A new interpretation of the Bakufu’s refusal to open the Ryukyus to Commodore Perry



In this article I seek to show that, while the Ryukyu shobun refers to the process by which the Meiji government annexed the Ryukyu Kingdom between 1872 and 1879, it can best be understood by investigating its antecedents in the Bakumatsu era and by viewing it in the wider context of East Asian and world history. I show that, following negotiations with Commodore Perry, the bakufu recognized the importance of claiming Japanese control over the Ryukyus. This study clarifies the changing nature of Japanese diplomacy regarding the Ryukyus from Bakumatsu in the late 1840s to early Meiji.

The Ryukyu Islands are a chain of Japanese islands that stretch southwest from Kyushu to Taiwan. The former Kingdom of Ryukyu was formally incorporated into the Japanese state as Okinawa Prefecture in 1879.

From the end of the fourteenth century until the mid-sixteenth century, the Ryukyu kingdom was a center of trade relations between Japan, China, Korea, and other East Asian partners.

According to his journal, when Commodore Matthew C. Perry demanded that the Ryukyu Islands be opened to his fleet in 1854, the Tokugawa shogunate replied that the Ryukyu Kingdom “is a very distant country, and the opening of its harbor cannot be discussed by us.”2 The few English-language studies3 of this encounter interpret this reply as evidence that the bakufu was reluctant to become involved in discussions about the international status of the Ryukyus; no further work has been done to investigate the bakufu’s foreign policy toward the Ryukyus between 1854 and the early Meiji period. In what follows, I compare American sources with Japanese documents to show that in 1854 the bakufu did not define the Ryukyus as a “country,” that is, as a state completely independent from Japan. More importantly, I point out that during negotiations with Perry, the bakufu’s understanding of the status of the Ryukyus was very similar to that of the Matsumae domain in Hokkaido, which the bakufu considered a territory under the authority of the Matsumae clan. In short, the bakufu never used the word “country” to describe either the Ryukyus or Matsumae and it deliberately defined its relations with these distant territories in ambiguous terms in order to deter interest by foreign powers.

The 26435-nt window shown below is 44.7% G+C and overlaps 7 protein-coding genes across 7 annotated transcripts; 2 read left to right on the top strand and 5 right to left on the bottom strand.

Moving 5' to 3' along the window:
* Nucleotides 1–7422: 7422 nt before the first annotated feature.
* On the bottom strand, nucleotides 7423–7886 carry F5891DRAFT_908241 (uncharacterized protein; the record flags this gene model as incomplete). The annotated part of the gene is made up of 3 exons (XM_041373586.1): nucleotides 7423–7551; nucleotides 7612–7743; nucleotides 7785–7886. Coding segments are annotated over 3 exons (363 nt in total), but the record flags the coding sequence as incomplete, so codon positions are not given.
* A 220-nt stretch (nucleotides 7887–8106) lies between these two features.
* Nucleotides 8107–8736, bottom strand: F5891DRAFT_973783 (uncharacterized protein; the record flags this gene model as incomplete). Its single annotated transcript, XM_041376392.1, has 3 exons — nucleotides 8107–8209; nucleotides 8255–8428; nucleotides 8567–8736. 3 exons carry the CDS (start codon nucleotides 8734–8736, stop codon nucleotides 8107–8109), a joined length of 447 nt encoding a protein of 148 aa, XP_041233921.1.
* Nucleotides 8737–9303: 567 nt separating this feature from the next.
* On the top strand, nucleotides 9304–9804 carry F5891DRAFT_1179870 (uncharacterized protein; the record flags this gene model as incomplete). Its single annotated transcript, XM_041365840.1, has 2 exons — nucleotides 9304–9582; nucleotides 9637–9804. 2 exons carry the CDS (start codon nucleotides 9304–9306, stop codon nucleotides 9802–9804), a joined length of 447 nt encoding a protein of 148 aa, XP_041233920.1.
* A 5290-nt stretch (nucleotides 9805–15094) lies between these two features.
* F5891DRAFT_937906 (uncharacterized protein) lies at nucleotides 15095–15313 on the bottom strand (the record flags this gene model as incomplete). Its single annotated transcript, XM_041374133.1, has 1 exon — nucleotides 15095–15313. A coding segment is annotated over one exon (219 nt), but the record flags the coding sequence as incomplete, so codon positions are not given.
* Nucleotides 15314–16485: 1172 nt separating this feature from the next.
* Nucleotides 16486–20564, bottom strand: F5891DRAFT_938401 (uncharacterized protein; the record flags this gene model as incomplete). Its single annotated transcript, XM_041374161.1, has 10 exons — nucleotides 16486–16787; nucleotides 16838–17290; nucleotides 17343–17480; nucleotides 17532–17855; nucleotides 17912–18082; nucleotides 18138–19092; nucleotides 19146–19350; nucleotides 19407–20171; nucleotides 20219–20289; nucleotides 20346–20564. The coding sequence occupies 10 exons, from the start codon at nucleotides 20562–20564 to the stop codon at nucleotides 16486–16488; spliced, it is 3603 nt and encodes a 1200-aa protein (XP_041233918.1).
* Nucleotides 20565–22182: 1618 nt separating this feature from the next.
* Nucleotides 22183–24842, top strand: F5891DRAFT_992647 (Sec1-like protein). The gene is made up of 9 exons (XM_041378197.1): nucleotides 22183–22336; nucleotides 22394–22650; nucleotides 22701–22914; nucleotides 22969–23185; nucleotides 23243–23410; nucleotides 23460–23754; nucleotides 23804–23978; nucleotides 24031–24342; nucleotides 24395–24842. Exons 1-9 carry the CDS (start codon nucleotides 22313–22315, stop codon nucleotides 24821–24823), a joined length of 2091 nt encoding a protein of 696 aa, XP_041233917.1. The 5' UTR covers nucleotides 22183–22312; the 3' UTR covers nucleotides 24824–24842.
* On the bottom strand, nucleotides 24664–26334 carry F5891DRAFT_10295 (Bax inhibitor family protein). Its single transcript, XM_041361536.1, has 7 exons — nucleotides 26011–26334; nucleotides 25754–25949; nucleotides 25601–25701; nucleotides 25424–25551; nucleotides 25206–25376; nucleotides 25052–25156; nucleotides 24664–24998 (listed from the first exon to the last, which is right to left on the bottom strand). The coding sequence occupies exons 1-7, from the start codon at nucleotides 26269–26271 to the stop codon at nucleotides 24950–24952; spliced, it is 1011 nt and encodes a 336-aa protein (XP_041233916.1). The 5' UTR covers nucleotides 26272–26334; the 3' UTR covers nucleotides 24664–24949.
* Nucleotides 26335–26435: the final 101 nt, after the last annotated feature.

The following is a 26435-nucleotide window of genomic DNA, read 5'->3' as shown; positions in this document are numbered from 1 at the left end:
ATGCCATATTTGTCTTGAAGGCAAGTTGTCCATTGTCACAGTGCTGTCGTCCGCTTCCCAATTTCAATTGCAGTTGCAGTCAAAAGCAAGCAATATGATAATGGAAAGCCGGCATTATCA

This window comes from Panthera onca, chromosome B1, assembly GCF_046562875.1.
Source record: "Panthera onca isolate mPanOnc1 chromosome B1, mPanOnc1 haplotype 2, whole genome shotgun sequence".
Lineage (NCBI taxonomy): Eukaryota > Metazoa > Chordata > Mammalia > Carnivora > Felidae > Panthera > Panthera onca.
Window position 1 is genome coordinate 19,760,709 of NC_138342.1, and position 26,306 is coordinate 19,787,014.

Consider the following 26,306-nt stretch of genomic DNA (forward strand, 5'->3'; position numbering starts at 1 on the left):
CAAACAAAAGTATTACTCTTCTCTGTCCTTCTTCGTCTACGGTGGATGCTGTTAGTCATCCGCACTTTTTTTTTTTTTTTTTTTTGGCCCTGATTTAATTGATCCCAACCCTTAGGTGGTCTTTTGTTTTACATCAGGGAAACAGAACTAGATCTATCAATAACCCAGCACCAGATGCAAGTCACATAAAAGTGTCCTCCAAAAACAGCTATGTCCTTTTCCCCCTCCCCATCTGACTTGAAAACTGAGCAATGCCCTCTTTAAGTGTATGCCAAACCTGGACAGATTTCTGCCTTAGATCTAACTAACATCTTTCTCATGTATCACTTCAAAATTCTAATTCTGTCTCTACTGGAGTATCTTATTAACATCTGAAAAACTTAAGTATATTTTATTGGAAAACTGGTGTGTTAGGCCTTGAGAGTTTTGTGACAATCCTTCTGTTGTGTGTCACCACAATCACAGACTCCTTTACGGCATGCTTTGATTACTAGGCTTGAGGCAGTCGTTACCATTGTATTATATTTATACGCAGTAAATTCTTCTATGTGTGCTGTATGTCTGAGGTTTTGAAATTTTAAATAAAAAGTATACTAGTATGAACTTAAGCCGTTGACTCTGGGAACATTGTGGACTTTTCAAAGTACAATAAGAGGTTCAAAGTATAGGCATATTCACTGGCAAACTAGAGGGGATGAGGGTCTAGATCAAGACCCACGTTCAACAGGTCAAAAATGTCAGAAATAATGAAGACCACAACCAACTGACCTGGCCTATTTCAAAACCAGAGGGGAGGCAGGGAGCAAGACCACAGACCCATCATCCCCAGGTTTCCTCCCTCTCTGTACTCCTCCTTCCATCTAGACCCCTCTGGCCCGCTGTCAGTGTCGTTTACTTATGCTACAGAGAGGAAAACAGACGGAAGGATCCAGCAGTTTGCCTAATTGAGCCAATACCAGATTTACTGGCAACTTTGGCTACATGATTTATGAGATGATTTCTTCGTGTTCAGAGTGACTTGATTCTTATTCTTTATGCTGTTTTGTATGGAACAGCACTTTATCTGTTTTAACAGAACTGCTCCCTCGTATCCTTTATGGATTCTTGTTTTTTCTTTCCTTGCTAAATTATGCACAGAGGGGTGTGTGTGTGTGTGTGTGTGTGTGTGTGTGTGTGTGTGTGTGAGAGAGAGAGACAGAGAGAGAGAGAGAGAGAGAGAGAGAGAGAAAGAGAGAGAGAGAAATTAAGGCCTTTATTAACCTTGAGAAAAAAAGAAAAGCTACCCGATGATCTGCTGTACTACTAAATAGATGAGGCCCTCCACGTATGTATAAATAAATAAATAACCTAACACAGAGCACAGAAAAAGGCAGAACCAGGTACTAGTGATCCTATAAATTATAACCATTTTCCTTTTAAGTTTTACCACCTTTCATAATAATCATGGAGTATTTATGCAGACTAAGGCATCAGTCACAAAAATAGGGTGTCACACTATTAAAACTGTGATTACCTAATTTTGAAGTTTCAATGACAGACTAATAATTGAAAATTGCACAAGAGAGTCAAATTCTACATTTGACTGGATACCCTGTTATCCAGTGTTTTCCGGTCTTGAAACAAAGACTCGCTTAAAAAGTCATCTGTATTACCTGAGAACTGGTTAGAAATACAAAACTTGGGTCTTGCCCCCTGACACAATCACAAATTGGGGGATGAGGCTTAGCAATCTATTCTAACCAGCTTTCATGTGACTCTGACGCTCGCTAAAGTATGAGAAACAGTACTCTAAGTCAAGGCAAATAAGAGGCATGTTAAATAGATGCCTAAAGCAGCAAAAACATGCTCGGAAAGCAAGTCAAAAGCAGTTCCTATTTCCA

According to earlier studies by Japanese scholars,4 sometime between Perry’s first visit to Japan (1853/6/3 to 6/125) and his second (1854/2), the head of the shogunate’s senior councilors, Abe Masahiro, drafted guidelines outlining answers to possible questions about the Ryukyus’ political status to be used in negotiations with Perry on his return to Japan. This manual, which unfortunately lacks a precise date, is an extremely important document which shows that Abe intended to claim that the Ryukyus were under the political authority of both China and Japan. It is clear that Abe recognized that the Ryukyuan issue would arise during negotiations with Perry and since bakufu officials had told Perry that the Ryukyus were “very distant,” the shogunate apparently would not assert itself as a controlling power over Ryukyu. As a result, previous studies have characterized bakufu policy toward the Ryukyus in 1854 as a passive one that did not significantly influence subsequent events.

The Asia-Pacific Journal – Japan Focus for more

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